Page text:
Logical Expressions and Variations


PRESS RELEASE: Logical Expressions and Variations, May  9 - Jun  8, 2013
A group show including works by 4 Contemporary artists who each incorporate the logical, rational and at times accidental reading of visual data by automated or organic systems in their artwork.  In the processes of these artists there is a clear interest and idea that our contemporary lifestyle is no longer about digesting information through our sensors alone, but with the guidelines of technological advances at our hands as well.

Starting with digital photographs, William Betts’ scenes of leisure are filtered through multiple layers of technological intervention. Betts’ photographs are reorganized into pixels on a grid using his own proprietary software, then printed as a series of dots using a retrofitted CNC machine that ejects acrylic paint though a pneumatic valve. The perfectly uniform droplets of paint produce an image that feels familiar from afar, but abstracted and alien up close.

Julie Oppermann offers an intense visual experience maximizing moire patterns with contrasting colors that flicker and pulsate. Her paintings realize that perception can be deceiving, setting digital visualization against man-made optical illusion with flat surfaces that appear to vibrate and reference our ambiguous “it’s complicated” relationship with technology.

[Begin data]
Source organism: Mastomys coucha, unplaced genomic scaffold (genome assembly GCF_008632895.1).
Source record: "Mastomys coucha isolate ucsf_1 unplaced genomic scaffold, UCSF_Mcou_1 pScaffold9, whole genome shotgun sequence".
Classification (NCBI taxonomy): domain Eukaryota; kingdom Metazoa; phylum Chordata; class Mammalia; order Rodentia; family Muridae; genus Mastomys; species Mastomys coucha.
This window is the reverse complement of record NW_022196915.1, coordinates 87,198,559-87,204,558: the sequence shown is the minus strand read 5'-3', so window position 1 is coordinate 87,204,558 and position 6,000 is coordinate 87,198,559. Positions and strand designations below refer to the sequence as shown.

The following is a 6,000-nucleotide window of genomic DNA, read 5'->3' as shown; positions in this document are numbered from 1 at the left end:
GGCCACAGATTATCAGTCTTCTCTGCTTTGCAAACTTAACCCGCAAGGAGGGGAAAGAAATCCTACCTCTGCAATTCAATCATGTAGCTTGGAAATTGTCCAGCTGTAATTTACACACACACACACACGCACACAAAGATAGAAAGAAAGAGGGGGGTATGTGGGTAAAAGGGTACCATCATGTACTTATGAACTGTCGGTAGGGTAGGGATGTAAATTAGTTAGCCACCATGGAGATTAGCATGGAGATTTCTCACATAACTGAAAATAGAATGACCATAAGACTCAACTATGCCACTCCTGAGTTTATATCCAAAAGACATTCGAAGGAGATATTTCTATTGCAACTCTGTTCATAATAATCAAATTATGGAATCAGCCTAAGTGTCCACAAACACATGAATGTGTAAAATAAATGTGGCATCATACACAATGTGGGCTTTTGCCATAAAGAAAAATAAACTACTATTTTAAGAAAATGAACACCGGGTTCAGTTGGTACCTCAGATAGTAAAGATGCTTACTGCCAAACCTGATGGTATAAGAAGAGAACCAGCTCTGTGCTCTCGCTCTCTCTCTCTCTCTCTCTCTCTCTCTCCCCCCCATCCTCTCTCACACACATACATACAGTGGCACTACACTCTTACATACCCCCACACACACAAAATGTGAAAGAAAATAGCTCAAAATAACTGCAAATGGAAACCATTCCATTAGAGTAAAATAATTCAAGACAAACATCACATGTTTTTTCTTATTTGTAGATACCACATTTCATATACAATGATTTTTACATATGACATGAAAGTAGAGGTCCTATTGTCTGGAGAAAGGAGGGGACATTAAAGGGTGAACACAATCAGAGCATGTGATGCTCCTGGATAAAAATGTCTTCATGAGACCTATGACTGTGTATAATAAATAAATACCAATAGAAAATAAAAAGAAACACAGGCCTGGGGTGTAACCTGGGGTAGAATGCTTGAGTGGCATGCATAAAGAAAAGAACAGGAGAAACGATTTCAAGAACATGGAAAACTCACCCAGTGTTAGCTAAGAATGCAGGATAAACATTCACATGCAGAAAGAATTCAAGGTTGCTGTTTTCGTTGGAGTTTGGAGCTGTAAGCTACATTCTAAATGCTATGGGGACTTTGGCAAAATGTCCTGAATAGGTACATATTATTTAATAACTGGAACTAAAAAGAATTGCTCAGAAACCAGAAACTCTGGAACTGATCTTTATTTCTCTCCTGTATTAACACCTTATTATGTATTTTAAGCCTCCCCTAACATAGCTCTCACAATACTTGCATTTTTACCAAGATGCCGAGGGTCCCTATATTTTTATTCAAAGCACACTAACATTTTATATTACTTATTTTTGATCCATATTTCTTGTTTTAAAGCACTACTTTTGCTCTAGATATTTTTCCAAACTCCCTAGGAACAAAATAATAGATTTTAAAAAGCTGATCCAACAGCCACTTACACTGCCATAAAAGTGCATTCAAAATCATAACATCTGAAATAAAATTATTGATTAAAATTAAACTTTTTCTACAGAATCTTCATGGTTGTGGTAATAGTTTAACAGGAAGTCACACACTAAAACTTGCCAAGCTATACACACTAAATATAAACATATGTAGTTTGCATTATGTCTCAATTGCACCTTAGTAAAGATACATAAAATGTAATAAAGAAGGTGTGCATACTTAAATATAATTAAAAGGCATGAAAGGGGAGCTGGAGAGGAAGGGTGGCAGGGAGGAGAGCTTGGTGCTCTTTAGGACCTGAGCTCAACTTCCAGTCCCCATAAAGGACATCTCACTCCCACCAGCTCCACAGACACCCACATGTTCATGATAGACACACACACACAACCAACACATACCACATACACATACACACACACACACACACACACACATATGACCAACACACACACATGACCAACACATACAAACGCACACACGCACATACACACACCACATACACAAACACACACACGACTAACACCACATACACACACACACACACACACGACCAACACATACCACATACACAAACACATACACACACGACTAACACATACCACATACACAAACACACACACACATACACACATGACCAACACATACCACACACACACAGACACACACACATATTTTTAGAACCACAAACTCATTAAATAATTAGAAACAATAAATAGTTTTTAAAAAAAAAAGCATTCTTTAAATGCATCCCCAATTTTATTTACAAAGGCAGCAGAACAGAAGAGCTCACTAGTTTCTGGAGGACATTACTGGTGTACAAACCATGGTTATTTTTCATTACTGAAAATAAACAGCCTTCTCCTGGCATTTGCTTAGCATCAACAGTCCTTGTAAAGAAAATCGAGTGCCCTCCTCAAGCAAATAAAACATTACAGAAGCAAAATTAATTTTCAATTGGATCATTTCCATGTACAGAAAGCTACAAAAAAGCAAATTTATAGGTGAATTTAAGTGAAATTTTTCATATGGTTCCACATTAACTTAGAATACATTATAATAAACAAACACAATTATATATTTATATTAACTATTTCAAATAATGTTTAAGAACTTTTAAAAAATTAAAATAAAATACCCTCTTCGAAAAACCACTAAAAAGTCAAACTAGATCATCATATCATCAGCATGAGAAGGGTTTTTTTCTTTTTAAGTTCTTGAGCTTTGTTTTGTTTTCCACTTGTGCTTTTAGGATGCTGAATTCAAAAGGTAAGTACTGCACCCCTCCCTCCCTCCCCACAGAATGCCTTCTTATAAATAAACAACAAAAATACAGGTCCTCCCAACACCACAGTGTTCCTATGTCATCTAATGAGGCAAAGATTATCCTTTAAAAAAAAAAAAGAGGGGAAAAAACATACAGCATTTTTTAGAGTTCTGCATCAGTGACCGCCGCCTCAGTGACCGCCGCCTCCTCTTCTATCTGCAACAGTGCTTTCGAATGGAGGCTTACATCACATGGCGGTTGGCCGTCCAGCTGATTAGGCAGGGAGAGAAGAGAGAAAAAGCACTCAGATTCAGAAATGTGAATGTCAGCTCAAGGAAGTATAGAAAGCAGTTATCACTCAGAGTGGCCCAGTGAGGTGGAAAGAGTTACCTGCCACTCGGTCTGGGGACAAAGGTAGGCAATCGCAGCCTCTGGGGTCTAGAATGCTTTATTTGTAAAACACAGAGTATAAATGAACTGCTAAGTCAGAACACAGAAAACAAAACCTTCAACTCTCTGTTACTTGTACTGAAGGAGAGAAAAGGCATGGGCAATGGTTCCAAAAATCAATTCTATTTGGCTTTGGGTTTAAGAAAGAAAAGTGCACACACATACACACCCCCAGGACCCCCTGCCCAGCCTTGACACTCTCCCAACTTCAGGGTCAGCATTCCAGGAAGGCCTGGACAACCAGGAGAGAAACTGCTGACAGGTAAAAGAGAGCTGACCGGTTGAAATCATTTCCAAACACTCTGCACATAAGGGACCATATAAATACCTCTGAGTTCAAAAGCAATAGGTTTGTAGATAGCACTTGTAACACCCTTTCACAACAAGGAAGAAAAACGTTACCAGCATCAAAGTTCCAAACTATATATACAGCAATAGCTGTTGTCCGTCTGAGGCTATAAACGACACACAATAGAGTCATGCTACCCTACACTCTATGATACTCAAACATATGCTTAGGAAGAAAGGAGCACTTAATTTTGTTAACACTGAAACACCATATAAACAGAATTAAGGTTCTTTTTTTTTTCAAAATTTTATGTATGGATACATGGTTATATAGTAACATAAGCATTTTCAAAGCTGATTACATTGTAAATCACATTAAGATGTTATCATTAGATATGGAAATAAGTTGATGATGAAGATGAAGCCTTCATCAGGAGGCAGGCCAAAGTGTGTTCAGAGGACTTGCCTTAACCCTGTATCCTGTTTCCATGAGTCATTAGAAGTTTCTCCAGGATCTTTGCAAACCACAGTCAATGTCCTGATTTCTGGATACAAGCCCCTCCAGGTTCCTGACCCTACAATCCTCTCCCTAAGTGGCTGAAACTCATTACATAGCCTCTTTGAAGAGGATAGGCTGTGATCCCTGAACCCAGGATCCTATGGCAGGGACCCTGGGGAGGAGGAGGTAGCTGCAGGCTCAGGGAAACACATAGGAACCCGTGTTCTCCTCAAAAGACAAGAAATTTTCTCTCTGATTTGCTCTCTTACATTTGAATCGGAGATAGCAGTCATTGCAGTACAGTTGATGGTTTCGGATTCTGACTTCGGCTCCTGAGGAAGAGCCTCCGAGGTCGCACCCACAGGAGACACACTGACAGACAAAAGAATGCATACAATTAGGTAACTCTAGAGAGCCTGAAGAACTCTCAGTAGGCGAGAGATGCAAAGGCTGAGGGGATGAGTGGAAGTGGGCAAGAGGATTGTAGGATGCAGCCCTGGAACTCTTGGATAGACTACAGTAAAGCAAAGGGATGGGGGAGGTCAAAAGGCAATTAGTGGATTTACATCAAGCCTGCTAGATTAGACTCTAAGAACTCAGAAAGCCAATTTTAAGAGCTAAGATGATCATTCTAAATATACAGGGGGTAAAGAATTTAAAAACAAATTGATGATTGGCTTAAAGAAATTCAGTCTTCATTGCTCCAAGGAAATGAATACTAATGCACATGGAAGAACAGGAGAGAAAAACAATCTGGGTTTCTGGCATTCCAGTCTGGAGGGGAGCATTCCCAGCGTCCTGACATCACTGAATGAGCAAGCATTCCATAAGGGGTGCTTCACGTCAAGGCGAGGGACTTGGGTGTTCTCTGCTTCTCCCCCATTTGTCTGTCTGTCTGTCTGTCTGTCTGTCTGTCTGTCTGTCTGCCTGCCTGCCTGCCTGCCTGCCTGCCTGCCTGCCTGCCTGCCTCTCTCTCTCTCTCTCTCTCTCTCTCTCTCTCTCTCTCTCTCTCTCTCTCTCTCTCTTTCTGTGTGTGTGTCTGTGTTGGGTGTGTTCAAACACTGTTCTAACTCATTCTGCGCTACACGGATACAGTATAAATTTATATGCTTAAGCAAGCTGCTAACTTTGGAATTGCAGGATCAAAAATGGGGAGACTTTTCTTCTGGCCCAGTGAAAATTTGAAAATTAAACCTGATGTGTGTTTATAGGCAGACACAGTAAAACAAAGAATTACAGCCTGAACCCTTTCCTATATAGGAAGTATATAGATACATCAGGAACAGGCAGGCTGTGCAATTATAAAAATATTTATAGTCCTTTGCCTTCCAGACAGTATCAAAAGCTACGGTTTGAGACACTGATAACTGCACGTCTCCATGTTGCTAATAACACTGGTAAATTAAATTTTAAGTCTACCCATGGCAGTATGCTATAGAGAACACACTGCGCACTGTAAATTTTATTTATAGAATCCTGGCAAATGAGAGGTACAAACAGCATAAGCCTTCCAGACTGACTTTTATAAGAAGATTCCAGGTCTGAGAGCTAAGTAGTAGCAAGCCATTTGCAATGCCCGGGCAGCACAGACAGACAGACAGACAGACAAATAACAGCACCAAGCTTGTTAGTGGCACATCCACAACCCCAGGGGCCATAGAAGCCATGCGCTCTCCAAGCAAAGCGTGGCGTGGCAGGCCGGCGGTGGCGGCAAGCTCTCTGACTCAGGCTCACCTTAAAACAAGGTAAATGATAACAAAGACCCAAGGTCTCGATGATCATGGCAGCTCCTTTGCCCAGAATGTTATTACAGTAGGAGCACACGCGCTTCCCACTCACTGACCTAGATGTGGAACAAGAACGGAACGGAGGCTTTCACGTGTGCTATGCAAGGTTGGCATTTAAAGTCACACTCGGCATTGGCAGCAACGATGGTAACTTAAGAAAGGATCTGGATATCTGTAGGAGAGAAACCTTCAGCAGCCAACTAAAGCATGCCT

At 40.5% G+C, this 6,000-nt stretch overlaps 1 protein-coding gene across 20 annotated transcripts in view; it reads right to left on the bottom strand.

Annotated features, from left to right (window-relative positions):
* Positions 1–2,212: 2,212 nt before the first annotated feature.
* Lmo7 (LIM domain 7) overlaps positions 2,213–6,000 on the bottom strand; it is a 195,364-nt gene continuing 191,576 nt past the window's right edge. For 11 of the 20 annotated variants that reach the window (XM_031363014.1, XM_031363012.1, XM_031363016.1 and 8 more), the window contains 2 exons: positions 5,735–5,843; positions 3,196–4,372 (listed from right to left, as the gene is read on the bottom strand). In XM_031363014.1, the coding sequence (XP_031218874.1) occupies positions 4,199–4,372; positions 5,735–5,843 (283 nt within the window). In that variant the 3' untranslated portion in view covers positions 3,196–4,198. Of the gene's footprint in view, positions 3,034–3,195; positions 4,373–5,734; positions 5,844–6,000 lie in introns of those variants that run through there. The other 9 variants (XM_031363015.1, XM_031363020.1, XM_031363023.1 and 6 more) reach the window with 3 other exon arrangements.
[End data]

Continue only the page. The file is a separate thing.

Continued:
Photographing famed public parks from around the world, including Central Park (New York) and Hyde Park (Sydney), Gary Carsleyis interested in the fiction behind man made “natural” landscapes. Returning to his photographs, Carsley digitally repaints areas of color with patterns from faux wood grain contact adhesive paper, adding yet another layer of “fiction” upon his work while evoking a sense of “painting by numbers. The inclusion of Ikea furniture wrapped in his photographic print add yet another layer to this charade with furniture built from composite wood.

Using molecular modeling and multiple a 3D-printers, Shane Hope directs the formation of objects with shapes reminiscent of a diverse under water terrain from digital inception to physical product. The shapes are determined by the computer’s automatic decision-making process based on selected algorithmic formulae. Their resulting similarity to natural systems are uncanny, drawing a connection between Hope’s algorithms and the geometric principles behind our natural landscape. This emulated and remade product, which readily pronounces its synthetic origins, ultimately asks the viewer questions regarding the fast developing and increasingly consumer friendly possibilities of customizable production based on the technology to produce from the atom up.